The barbs on porcupine quills help them pierce the skin. If the bumpy needles work so well for the big rodents, couldn't they they also help doctors and nurses giving injections? Designers of medical devices are looking to try the porcupine approach.
Even if you knew that, you may not know how the fictional dinosaur came to star in the prehistoric landscape of popular imagination for so long. The story starts 130 years ago, in a time known as the "Bone Wars."
Reporting in the journal Biology Letters, Jeremy Goldbogen and colleagues say blue whales perform underwater acrobatics when they're eating: they rotate 360 degrees while they gulp krill. Reaching 90 feet in length, blue whales are the largest animals on the planet. Goldbogen is studying their dining habits to understand what fuels their growth.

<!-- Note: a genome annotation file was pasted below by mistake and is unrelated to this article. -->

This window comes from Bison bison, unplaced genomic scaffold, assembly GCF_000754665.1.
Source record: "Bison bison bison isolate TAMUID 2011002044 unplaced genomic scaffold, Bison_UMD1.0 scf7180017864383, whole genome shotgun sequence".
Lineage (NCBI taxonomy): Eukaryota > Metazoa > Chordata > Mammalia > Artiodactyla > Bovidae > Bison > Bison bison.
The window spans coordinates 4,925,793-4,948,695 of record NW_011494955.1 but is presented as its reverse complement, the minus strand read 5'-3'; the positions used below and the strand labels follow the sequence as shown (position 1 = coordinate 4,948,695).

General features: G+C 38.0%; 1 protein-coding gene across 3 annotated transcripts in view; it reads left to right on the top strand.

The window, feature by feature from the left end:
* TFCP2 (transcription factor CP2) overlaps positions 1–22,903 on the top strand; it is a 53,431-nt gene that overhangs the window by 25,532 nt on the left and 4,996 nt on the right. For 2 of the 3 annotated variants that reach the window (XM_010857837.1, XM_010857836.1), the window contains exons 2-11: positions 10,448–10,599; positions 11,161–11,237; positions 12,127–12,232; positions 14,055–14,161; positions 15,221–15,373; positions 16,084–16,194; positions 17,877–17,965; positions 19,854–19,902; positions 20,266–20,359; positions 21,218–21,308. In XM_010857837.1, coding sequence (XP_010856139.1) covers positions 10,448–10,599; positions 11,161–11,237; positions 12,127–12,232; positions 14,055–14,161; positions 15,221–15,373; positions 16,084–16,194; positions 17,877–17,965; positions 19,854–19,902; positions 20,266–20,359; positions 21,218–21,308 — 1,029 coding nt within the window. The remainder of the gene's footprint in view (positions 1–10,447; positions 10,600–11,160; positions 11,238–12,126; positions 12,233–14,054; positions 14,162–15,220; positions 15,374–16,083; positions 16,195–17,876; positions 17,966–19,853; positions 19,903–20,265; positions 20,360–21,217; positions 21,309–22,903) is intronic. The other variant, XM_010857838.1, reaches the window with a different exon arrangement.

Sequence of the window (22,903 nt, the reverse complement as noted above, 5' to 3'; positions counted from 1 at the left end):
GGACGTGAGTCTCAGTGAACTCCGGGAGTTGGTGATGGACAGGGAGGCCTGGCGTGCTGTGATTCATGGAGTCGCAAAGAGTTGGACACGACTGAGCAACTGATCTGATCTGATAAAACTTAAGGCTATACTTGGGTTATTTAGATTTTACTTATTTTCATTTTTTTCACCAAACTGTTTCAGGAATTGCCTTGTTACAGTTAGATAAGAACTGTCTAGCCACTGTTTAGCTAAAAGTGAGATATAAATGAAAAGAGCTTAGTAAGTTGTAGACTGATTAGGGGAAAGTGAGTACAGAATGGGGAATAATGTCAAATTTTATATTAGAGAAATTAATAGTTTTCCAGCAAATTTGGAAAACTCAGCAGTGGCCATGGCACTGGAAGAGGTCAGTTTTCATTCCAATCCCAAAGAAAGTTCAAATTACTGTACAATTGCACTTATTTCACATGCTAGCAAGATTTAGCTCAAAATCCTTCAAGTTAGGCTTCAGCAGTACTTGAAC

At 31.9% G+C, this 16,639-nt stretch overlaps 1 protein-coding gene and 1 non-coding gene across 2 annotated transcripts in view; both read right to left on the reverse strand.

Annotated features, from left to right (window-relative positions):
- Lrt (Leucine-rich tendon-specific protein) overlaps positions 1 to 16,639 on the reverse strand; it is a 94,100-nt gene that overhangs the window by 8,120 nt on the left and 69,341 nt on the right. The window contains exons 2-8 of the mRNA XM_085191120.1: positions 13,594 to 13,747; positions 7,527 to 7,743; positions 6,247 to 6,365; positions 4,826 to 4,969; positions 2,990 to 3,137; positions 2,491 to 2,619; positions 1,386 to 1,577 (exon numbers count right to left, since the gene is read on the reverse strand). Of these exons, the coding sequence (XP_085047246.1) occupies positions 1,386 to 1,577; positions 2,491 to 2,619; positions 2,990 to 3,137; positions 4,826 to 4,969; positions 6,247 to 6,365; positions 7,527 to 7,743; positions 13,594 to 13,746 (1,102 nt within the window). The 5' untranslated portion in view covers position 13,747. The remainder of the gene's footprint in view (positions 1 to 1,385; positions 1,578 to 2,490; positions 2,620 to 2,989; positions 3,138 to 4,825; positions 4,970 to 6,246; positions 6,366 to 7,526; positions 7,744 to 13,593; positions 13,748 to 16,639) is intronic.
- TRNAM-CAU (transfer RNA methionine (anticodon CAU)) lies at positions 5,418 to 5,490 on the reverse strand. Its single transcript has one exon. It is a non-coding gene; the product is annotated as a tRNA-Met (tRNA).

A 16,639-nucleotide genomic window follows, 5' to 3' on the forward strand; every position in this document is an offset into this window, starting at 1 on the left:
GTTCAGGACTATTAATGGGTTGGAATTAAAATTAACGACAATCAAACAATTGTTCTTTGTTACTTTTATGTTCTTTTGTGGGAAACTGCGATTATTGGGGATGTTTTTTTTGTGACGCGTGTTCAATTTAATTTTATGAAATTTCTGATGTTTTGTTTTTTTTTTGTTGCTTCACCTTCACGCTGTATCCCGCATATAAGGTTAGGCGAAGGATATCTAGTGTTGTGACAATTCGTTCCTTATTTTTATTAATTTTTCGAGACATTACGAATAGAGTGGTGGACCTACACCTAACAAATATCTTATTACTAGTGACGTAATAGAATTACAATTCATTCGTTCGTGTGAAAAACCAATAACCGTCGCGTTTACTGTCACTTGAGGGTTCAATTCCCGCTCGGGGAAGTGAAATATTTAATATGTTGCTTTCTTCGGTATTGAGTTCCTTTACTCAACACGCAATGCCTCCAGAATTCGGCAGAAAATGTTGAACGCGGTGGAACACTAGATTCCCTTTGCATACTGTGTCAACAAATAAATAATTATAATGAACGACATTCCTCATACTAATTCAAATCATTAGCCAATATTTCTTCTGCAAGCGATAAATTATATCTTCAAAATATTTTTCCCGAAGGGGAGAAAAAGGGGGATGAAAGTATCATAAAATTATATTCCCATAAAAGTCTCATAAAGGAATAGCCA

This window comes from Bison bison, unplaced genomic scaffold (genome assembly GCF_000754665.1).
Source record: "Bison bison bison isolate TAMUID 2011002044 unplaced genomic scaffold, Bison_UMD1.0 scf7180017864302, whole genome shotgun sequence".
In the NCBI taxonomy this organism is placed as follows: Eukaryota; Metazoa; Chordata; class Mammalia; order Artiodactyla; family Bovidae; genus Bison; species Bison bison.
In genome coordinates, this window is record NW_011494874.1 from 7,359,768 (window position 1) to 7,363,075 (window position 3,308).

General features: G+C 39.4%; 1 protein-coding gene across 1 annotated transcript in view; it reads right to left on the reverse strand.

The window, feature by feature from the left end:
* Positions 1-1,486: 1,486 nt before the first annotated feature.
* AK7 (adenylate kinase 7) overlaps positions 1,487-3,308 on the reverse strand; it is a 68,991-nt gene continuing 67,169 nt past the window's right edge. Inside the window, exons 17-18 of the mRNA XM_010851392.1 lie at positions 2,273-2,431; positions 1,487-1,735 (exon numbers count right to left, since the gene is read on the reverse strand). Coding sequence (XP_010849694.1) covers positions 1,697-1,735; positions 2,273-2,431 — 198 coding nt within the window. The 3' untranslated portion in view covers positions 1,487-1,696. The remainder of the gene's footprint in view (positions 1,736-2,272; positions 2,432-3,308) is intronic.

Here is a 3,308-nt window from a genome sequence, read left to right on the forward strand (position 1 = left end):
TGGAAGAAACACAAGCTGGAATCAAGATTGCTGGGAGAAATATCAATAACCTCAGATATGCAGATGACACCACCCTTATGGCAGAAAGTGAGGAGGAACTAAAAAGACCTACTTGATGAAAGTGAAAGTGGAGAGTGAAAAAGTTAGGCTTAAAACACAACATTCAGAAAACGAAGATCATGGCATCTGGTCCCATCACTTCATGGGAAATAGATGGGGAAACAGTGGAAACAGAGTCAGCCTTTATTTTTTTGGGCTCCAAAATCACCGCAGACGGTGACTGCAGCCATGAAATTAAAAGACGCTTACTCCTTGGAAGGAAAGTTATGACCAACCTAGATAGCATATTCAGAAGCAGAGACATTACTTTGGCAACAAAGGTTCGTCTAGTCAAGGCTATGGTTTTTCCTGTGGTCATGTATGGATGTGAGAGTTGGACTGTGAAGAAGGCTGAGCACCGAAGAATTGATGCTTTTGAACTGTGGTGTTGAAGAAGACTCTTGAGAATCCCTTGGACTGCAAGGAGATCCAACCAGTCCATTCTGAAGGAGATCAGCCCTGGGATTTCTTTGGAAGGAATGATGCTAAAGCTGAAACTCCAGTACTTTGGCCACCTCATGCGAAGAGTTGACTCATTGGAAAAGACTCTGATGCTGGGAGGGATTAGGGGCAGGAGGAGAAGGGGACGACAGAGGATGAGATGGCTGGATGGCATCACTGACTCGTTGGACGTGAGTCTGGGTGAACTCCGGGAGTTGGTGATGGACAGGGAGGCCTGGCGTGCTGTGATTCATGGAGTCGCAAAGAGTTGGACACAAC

Stray cats prowl freely among many of the city's ancient monuments. At the Torre Argentina ruins, a cat shelter has been caring for felines for two decades. But archaeological officials now say the shelter, built in the foundations of an ancient temple, must be closed.
Gotcha! An underwater camera caught large Maine lobsters gobbling up their younger brethren along the coastline. Biologists think this turn to cannibalism may be due to a recent spike in the Maine's lobster population, combined with a decrease in the numbers of their natural predators.
An elementary school pet is typically an animal that can be kept in a terrarium or small cage. For a short time, some Russian village kids cared for a far wilder creature. They found a lion cub after it escaped from the trunk of a car. Waiting for police to come and take it to a local zoo, the kids played with it in the gym.
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